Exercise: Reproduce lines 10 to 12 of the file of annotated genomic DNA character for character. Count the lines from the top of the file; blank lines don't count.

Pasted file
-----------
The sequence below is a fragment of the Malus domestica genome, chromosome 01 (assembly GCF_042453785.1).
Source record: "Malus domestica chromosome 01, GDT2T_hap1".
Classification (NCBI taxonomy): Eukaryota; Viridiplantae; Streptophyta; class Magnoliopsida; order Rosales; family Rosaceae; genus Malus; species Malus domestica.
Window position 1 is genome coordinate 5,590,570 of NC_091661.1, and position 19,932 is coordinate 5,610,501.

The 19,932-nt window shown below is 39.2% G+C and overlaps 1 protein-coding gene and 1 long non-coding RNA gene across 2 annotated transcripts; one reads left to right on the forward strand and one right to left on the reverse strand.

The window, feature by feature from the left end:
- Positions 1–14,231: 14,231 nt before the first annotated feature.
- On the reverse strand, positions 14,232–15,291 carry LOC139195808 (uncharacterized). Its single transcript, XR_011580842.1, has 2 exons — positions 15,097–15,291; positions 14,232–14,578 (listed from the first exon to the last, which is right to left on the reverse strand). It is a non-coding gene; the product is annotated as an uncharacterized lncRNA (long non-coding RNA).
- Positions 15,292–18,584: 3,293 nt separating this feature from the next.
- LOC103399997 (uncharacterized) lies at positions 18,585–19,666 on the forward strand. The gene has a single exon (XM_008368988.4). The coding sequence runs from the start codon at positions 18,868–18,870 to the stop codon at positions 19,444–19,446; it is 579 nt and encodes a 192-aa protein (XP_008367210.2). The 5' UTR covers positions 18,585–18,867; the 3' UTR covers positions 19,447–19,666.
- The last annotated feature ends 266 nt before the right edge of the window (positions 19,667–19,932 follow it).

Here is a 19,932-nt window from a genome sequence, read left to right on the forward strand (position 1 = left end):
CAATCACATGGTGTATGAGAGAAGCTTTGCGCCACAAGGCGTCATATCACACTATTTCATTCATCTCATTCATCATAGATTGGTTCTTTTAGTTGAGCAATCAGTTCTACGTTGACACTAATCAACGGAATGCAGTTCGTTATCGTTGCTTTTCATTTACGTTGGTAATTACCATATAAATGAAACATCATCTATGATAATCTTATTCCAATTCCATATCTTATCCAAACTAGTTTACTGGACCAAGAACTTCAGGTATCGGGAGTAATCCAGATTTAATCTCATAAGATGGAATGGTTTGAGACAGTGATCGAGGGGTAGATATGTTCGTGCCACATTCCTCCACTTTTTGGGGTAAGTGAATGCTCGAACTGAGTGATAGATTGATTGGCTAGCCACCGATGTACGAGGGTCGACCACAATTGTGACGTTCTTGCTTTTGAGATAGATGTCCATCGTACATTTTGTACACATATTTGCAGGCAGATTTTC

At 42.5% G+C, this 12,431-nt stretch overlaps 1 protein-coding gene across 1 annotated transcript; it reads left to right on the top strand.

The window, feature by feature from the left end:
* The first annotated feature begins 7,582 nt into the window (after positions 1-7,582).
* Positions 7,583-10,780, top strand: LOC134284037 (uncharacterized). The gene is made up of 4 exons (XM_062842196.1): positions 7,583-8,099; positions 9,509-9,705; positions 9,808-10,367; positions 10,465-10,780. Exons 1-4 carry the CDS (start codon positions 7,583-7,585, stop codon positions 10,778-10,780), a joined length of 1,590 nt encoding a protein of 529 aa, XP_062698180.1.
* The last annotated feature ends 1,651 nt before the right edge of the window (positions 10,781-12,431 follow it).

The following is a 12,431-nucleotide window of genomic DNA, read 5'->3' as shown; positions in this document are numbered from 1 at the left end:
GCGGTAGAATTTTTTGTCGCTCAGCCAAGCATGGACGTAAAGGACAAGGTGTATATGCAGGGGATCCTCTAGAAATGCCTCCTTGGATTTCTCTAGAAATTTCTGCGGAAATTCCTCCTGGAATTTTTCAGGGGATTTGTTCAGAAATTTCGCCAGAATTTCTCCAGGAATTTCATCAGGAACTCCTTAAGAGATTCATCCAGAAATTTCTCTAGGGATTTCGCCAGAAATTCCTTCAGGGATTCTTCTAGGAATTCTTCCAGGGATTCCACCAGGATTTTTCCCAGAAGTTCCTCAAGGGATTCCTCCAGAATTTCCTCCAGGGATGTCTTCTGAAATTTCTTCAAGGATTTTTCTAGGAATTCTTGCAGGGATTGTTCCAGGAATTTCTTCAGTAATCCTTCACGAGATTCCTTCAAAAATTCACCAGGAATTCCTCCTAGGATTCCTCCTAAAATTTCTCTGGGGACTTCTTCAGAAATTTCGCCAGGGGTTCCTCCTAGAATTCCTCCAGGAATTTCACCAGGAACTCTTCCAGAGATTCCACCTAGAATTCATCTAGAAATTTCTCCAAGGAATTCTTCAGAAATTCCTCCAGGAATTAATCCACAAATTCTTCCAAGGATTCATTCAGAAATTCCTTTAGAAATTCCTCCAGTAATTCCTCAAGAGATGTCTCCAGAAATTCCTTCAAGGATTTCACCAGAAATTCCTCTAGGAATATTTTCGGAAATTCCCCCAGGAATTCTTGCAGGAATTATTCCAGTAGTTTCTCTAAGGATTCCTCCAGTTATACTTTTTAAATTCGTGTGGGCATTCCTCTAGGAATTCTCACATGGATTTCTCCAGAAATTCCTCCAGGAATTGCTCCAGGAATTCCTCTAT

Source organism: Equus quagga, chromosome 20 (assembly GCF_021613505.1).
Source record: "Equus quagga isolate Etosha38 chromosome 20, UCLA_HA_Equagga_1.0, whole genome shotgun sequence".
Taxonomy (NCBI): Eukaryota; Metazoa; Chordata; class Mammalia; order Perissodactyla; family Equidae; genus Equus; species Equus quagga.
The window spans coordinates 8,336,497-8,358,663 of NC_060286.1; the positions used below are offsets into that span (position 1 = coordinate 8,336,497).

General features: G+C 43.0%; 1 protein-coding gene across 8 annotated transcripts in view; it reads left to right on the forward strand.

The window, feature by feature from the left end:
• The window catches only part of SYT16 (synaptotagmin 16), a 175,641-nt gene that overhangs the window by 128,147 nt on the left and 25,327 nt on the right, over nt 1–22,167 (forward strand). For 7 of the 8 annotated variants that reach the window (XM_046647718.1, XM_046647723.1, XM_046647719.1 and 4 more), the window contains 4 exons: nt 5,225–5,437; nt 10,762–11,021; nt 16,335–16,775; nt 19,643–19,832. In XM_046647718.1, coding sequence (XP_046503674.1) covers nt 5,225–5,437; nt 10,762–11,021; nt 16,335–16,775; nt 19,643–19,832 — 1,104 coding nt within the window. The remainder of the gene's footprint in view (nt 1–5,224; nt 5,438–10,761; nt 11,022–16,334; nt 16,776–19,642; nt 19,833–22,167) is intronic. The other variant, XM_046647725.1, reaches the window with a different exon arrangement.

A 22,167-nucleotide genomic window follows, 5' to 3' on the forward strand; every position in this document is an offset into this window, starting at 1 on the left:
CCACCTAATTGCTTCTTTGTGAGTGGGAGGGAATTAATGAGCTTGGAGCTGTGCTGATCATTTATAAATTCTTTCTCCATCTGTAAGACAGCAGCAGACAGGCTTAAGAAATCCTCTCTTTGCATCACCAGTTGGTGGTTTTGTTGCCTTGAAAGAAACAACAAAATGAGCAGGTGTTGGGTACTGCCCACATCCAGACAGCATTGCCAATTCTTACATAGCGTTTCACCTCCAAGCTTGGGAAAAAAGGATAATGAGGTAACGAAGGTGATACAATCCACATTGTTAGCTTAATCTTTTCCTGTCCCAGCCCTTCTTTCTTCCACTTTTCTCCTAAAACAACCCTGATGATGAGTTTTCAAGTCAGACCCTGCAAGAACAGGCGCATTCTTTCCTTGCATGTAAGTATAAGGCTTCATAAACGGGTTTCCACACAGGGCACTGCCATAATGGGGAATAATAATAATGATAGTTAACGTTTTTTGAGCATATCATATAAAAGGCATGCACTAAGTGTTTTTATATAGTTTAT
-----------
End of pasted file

- LOC103399997 (uncharacterized) lies at positions 18,585–19,666 on the forward strand. The gene has a single exon (XM_008368988.4). The coding sequence runs from the start codon at positions 18,868–18,870 to the stop codon at positions 19,444–19,446; it is 579 nt and encodes a 192-aa protein (XP_008367210.2). The 5' UTR covers positions 18,585–18,867; the 3' UTR covers positions 19,447–19,666.
- The last annotated feature ends 266 nt before the right edge of the window (positions 19,667–19,932 follow it).

Here is a 19,932-nt window from a genome sequence, read left to right on the forward strand (position 1 = left end):